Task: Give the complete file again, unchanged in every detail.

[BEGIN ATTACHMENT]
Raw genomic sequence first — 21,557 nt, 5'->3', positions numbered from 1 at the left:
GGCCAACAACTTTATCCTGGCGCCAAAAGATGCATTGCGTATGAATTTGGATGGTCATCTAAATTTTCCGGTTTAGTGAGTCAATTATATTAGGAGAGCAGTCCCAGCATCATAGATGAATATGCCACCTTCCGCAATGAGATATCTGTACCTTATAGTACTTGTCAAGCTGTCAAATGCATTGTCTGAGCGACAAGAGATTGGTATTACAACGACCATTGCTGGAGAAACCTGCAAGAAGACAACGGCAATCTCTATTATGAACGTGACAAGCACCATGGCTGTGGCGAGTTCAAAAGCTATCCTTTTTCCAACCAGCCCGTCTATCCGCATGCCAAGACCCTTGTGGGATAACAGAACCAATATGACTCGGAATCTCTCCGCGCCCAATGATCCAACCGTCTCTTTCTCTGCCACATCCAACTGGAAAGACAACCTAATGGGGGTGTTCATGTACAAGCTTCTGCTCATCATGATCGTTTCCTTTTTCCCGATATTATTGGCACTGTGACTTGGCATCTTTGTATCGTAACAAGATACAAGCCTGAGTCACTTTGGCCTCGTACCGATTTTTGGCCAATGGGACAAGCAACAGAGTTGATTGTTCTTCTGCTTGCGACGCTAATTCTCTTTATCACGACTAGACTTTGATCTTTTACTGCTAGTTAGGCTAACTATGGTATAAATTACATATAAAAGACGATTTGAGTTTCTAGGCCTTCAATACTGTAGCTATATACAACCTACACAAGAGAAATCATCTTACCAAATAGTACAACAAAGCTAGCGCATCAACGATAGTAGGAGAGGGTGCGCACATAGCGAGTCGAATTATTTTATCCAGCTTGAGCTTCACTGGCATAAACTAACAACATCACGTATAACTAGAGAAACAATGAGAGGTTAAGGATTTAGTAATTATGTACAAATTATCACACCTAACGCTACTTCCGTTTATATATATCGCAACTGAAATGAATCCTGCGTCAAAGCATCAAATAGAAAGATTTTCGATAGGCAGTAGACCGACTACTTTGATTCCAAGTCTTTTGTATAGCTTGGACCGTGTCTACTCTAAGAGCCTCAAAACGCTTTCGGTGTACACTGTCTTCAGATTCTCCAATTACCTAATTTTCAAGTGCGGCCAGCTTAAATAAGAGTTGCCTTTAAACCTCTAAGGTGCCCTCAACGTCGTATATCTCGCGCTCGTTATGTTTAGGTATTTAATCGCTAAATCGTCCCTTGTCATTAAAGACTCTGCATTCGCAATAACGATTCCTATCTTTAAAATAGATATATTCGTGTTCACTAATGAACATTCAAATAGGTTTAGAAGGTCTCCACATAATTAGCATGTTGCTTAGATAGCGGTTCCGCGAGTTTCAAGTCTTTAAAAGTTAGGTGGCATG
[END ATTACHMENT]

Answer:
Raw genomic sequence first — 21,557 nt, 5'->3', positions numbered from 1 at the left:
GGCCAACAACTTTATCCTGGCGCCAAAAGATGCATTGCGTATGAATTTGGATGGTCATCTAAATTTTCCGGTTTAGTGAGTCAATTATATTAGGAGAGCAGTCCCAGCATCATAGATGAATATGCCACCTTCCGCAATGAGATATCTGTACCTTATAGTACTTGTCAAGCTGTCAAATGCATTGTCTGAGCGACAAGAGATTGGTATTACAACGACCATTGCTGGAGAAACCTGCAAGAAGACAACGGCAATCTCTATTATGAACGTGACAAGCACCATGGCTGTGGCGAGTTCAAAAGCTATCCTTTTTCCAACCAGCCCGTCTATCCGCATGCCAAGACCCTTGTGGGATAACAGAACCAATATGACTCGGAATCTCTCCGCGCCCAATGATCCAACCGTCTCTTTCTCTGCCACATCCAACTGGAAAGACAACCTAATGGGGGTGTTCATGTACAAGCTTCTGCTCATCATGATCGTTTCCTTTTTCCCGATATTATTGGCACTGTGACTTGGCATCTTTGTATCGTAACAAGATACAAGCCTGAGTCACTTTGGCCTCGTACCGATTTTTGGCCAATGGGACAAGCAACAGAGTTGATTGTTCTTCTGCTTGCGACGCTAATTCTCTTTATCACGACTAGACTTTGATCTTTTACTGCTAGTTAGGCTAACTATGGTATAAATTACATATAAAAGACGATTTGAGTTTCTAGGCCTTCAATACTGTAGCTATATACAACCTACACAAGAGAAATCATCTTACCAAATAGTACAACAAAGCTAGCGCATCAACGATAGTAGGAGAGGGTGCGCACATAGCGAGTCGAATTATTTTATCCAGCTTGAGCTTCACTGGCATAAACTAACAACATCACGTATAACTAGAGAAACAATGAGAGGTTAAGGATTTAGTAATTATGTACAAATTATCACACCTAACGCTACTTCCGTTTATATATATCGCAACTGAAATGAATCCTGCGTCAAAGCATCAAATAGAAAGATTTTCGATAGGCAGTAGACCGACTACTTTGATTCCAAGTCTTTTGTATAGCTTGGACCGTGTCTACTCTAAGAGCCTCAAAACGCTTTCGGTGTACACTGTCTTCAGATTCTCCAATTACCTAATTTTCAAGTGCGGCCAGCTTAAATAAGAGTTGCCTTTAAACCTCTAAGGTGCCCTCAACGTCGTATATCTCGCGCTCGTTATGTTTAGGTATTTAATCGCTAAATCGTCCCTTGTCATTAAAGACTCTGCATTCGCAATAACGATTCCTATCTTTAAAATAGATATATTCGTGTTCACTAATGAACATTCAAATAGGTTTAGAAGGTCTCCACATAATTAGCATGTTGCTTAGATAGCGGTTCCGCGAGTTTCAAGTCTTTAAAAGTTAGGTGGCATG